Originally posted by Alison Fitzgerald - Businessweek - November 18, 2010
The U.S. Chamber of Commerce, in a stroke of good timing, launched an online site covering civil lawsuits in Louisiana just weeks before the blowout on BP's (BP) oil rig spawned thousands of lawsuits in the state. The lobbying group wants to draw attention to court districts it deems hostile to business. The online journal, the Louisiana Record, doesn't disclose the Chamber's ownership on its site.
The Louisiana Record was launched in March, says publisher Brian Timpone. And it's the fourth such publication that the Chamber's Institute for Legal Reform has backed. "We do this assessment of how much civil litigation there is vs. the norm," Timpone says. "In places where there's more cases filed than the norm, we go cover the civil lawsuits."
The other Chamber-owned journals are in Madison County, Ill., Charleston, W. Va., and Beaumont, Tex.—all cited in an Institute study this year for having among the worst legal climates for business. New Orleans was already on the list in August when a panel of federal judges consolidated hundreds of claims there related to the Deepwater Horizon explosion and oil spill.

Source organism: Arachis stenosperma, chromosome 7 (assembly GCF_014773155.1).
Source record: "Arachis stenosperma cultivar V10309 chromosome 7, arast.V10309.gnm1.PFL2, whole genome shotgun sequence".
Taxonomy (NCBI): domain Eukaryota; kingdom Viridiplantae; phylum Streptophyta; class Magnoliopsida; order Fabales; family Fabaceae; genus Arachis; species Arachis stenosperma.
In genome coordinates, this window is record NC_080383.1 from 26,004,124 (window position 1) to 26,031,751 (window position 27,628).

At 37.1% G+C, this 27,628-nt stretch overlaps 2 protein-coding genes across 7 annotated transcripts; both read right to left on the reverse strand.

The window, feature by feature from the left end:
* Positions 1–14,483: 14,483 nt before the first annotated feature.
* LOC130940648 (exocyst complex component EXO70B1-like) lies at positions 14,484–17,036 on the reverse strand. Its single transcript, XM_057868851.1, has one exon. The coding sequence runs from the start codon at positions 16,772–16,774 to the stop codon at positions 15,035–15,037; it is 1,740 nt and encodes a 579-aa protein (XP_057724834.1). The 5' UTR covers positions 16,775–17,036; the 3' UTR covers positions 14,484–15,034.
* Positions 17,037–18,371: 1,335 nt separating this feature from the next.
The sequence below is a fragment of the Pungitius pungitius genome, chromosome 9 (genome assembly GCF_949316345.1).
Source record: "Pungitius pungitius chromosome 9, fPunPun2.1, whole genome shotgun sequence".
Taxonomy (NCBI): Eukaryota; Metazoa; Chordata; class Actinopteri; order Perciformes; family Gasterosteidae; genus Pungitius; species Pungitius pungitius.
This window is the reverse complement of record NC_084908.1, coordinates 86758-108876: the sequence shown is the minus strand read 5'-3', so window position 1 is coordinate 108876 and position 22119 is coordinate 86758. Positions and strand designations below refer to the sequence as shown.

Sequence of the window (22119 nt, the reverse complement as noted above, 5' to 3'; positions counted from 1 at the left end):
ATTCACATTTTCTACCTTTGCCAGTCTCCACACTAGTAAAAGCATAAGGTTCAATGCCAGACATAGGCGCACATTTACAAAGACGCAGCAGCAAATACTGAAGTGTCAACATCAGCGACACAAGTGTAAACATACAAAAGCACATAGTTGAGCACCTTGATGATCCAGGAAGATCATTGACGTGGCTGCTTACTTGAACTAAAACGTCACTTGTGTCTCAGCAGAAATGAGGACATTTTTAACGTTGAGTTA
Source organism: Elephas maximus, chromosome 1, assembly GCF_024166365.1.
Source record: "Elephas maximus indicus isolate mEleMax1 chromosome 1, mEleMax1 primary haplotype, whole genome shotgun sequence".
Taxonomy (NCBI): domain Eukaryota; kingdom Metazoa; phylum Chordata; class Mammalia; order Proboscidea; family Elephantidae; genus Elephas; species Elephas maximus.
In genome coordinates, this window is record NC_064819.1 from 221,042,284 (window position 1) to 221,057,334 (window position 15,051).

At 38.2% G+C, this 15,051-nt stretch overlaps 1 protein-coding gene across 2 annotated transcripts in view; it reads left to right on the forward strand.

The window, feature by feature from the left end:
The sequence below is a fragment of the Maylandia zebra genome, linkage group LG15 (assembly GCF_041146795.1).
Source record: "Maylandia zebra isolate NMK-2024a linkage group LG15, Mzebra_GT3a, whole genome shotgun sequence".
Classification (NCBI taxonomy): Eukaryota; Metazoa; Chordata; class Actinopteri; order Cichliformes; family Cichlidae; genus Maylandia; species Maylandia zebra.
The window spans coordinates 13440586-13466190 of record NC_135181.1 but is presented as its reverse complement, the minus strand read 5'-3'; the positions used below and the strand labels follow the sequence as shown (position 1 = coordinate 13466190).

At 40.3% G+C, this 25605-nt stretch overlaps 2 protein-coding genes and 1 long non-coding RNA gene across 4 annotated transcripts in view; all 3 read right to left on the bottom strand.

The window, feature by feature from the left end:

The Institute's website says it was created to "neutralize" trial lawyers' "excessive influence over the legal and political systems." The Institute had a budget of $41.7 million in 2008, according to its IRS filings. It spent $16.8 million on lobbying this year, says the Center for Responsive Politics, a nonpartisan watchdog. "The Chamber is one of the most politically active entities in the nation," says Dave Levinthal, a spokesman for the center. "It doesn't certainly have a history of sitting back and just calling balls and strikes."
The Louisiana Record's stories on civil cases have headlines that say: "Worker claims boss compared her to his wife," and "Supreme Court to decide statute of limitations on Katrina litigation." The "About Us" section says "This year, Louisiana's courts were ranked among the most unfair in the nation, according to a survey (Harris Interactive (HPOL)) of top corporate lawyers and business executives." The Harris survey was paid for by the Institute.
The website is an effort "to dupe the public and tamper with juries," says Ray De Lorenzi, director of communications for the American Association for Justice, a trial lawyer trade group. "The Chamber believes that the way to control public opinion is to take control of the media." Timpone says the legal journal is editorially independent and not designed to trumpet the Chamber's message. "The whole goal of this endeavor is to make sure that people know what's happening at the courthouse."
The bottom line: The U.S. Chamber is keeping close tabs on civil lawsuits with a new legal journal in New Orleans, where most BP cases will be heard.